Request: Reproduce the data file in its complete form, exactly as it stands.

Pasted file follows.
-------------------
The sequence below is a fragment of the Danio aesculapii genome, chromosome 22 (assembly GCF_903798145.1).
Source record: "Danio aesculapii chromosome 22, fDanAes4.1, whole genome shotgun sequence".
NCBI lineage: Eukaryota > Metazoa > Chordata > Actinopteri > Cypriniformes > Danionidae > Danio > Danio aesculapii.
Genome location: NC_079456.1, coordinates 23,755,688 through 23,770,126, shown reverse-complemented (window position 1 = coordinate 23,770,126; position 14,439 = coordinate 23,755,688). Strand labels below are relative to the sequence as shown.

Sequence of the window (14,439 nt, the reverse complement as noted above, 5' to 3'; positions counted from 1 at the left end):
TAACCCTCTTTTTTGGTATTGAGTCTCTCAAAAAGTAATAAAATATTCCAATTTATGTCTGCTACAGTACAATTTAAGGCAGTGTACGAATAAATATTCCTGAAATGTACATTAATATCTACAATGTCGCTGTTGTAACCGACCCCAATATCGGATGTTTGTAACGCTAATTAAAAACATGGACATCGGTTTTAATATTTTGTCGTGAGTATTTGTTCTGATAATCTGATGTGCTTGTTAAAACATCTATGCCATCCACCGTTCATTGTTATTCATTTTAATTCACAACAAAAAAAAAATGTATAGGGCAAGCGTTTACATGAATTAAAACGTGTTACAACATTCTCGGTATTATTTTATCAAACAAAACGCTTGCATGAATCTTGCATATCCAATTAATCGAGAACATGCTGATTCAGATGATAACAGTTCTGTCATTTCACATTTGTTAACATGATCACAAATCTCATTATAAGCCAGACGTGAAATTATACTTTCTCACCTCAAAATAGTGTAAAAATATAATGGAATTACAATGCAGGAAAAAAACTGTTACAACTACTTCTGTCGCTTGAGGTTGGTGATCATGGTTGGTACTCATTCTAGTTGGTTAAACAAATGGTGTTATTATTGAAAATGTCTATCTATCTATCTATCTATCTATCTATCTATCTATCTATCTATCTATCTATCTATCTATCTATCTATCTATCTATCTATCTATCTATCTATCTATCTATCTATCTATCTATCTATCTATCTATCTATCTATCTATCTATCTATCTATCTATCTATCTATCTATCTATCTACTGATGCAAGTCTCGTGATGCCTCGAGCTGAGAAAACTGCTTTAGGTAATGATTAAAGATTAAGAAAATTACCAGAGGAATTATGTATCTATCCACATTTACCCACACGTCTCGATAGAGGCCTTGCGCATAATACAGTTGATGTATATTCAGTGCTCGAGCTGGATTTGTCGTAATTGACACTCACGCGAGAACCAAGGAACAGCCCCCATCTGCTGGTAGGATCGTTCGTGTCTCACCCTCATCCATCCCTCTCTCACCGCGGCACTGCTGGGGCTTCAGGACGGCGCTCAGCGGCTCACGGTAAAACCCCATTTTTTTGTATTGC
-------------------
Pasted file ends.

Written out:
The sequence below is a fragment of the Danio aesculapii genome, chromosome 22 (assembly GCF_903798145.1).
Source record: "Danio aesculapii chromosome 22, fDanAes4.1, whole genome shotgun sequence".
NCBI lineage: Eukaryota > Metazoa > Chordata > Actinopteri > Cypriniformes > Danionidae > Danio > Danio aesculapii.
Genome location: NC_079456.1, coordinates 23,755,688 through 23,770,126, shown reverse-complemented (window position 1 = coordinate 23,770,126; position 14,439 = coordinate 23,755,688). Strand labels below are relative to the sequence as shown.

Sequence of the window (14,439 nt, the reverse complement as noted above, 5' to 3'; positions counted from 1 at the left end):
TAACCCTCTTTTTTGGTATTGAGTCTCTCAAAAAGTAATAAAATATTCCAATTTATGTCTGCTACAGTACAATTTAAGGCAGTGTACGAATAAATATTCCTGAAATGTACATTAATATCTACAATGTCGCTGTTGTAACCGACCCCAATATCGGATGTTTGTAACGCTAATTAAAAACATGGACATCGGTTTTAATATTTTGTCGTGAGTATTTGTTCTGATAATCTGATGTGCTTGTTAAAACATCTATGCCATCCACCGTTCATTGTTATTCATTTTAATTCACAACAAAAAAAAAATGTATAGGGCAAGCGTTTACATGAATTAAAACGTGTTACAACATTCTCGGTATTATTTTATCAAACAAAACGCTTGCATGAATCTTGCATATCCAATTAATCGAGAACATGCTGATTCAGATGATAACAGTTCTGTCATTTCACATTTGTTAACATGATCACAAATCTCATTATAAGCCAGACGTGAAATTATACTTTCTCACCTCAAAATAGTGTAAAAATATAATGGAATTACAATGCAGGAAAAAAACTGTTACAACTACTTCTGTCGCTTGAGGTTGGTGATCATGGTTGGTACTCATTCTAGTTGGTTAAACAAATGGTGTTATTATTGAAAATGTCTATCTATCTATCTATCTATCTATCTATCTATCTATCTATCTATCTATCTATCTATCTATCTATCTATCTATCTATCTATCTATCTATCTATCTATCTATCTATCTATCTATCTATCTATCTATCTATCTATCTATCTATCTATCTATCTATCTATCTATCTATCTATCTACTGATGCAAGTCTCGTGATGCCTCGAGCTGAGAAAACTGCTTTAGGTAATGATTAAAGATTAAGAAAATTACCAGAGGAATTATGTATCTATCCACATTTACCCACACGTCTCGATAGAGGCCTTGCGCATAATACAGTTGATGTATATTCAGTGCTCGAGCTGGATTTGTCGTAATTGACACTCACGCGAGAACCAAGGAACAGCCCCCATCTGCTGGTAGGATCGTTCGTGTCTCACCCTCATCCATCCCTCTCTCACCGCGGCACTGCTGGGGCTTCAGGACGGCGCTCAGCGGCTCACGGTAAAACCCCATTTTTTTGTATTGC